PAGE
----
Set Apart

jenga

I have been reading in Leviticus as part of my “read the whole Bible this year before you get married” plan (I’m not going to quite make it, but I’m not as far off as it seems), and I was challenged by this verse:

And you shall not walk in the customs of the nation that I am driving out before you, for they did all these things, and therefore I detested them. (Leviticus 20:23)

The book of Leviticus is very much about clean versus unclean, holy versus unholy, right versus wrong.  The people of God were to be set apart in their dress, in their customs, in their lives.  They had strict dietary and clothing restrictions and every week, they set aside the Sabbath to rest.  If you came upon a group of Israelites, it would not take you long to figure out that these people were different and their God was different.

Of course, as Christians we do not abide by the laws in Leviticus.  As the Lord revealed to Peter, there are no longer dietary restrictions that we must follow.  Unlike the Israelites, my clothes are made of so many different types of fibers, I couldn’t even tell you what they are.  And (sadly) my Sunday looks very much like my Saturday, with the exception that I go to church.

Yet Jesus still calls us to live a lifestyle that does not conform to that of this world. (See, for example, Romans 12:2.)

Unfortunately, I do not know how different my life looks than anyone else’s in America.  I live in a suburban house in the middle of Ohio with two dogs and we are literally surrounded by white picket fences.  I am the epitome of stereotypical America. O Conformity, thou art mine.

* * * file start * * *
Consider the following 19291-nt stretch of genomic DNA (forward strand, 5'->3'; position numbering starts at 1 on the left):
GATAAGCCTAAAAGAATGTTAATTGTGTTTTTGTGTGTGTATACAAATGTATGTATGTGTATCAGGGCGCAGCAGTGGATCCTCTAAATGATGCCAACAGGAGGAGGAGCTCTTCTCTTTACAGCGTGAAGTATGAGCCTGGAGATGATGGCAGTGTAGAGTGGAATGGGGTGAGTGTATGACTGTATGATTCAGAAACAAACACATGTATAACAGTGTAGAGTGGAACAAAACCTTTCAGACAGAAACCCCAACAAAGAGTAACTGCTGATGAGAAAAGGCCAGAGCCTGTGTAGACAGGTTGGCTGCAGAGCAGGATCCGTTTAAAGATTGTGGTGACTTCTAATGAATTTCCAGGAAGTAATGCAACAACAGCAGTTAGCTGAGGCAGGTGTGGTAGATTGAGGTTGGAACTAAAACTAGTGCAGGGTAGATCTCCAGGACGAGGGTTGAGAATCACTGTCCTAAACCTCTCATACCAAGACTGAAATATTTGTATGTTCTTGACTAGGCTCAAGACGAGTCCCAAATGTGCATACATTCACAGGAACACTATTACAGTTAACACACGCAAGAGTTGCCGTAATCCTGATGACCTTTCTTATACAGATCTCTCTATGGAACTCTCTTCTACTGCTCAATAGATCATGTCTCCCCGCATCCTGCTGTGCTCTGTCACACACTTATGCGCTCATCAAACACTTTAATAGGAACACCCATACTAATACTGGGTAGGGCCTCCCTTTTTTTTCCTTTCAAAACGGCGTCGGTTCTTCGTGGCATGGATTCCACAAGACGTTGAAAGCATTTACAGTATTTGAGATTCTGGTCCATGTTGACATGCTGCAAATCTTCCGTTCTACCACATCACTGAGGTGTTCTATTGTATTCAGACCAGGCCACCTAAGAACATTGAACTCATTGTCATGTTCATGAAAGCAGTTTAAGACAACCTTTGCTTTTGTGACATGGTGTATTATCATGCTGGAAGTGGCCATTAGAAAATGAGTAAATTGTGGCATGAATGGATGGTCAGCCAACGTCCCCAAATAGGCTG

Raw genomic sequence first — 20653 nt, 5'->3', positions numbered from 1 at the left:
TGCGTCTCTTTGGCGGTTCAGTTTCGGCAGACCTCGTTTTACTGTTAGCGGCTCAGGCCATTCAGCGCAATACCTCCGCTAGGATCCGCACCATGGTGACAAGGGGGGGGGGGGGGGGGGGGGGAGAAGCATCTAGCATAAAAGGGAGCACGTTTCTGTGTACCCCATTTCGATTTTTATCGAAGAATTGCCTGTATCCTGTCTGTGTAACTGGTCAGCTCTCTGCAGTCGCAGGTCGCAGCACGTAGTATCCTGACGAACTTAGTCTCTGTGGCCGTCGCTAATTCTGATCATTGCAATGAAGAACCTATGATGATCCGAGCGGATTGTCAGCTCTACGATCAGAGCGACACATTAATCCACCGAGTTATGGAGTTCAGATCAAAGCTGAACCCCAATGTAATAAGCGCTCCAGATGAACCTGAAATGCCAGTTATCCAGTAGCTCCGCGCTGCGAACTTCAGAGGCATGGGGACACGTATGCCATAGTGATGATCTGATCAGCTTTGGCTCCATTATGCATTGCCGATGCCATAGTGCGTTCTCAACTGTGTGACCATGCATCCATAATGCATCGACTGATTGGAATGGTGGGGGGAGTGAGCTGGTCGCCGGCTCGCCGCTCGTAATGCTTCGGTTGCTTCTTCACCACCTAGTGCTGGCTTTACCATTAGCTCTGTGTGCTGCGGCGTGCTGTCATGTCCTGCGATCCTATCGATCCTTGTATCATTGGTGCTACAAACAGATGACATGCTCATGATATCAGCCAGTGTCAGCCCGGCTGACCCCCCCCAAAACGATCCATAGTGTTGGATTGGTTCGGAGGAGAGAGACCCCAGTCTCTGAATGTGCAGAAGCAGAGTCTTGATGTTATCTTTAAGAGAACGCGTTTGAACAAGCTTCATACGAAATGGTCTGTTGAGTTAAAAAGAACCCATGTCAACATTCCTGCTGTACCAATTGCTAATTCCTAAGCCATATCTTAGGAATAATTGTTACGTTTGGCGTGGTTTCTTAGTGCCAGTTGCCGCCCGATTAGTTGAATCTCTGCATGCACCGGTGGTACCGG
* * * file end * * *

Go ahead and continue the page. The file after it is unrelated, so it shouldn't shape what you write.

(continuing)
Recently, I read on the Mudroom, one of the Christian blogs I follow, about a woman who lives with her family of five off the grid in a 314 sq. ft. yurt in Idaho.  I’m not kidding.  Now there is a lifestyle that is markedly different, that screams “I am not of this culture!”

There is something deep within me that wants to join that scream, to sell everything, donate all the money, and live a minimalist Acts-style life.  And yet that’s just crazy talk, because I also love hot showers, modern appliances, and frozen yogurt.

So what is the acceptable grey area – the space between living in a Christian commune off the grid and living the hedonistic YOLO Western lifestyle?

In dating, part of what set me apart was my boundaries.  I made clear that I was an active Christian and I wanted to date only guys who were active Christians (sometimes, alas, other people’s definitions of “active” did not match mine).  I also set a boundary around sex before marriage.  And I pursued a “dating for marriage” mindset.

Just to be clear, none of these make me a perfect Christian by any stretch – I wish that I prayed more, that I read my Bible more, that I was more kind and generous – the list goes on.  But it is a start, a way to set myself apart from the common American dating  meat market and say, I am going to live my life differently for Jesus.

How about you?  What are some ways that you have set yourself apart for Jesus?

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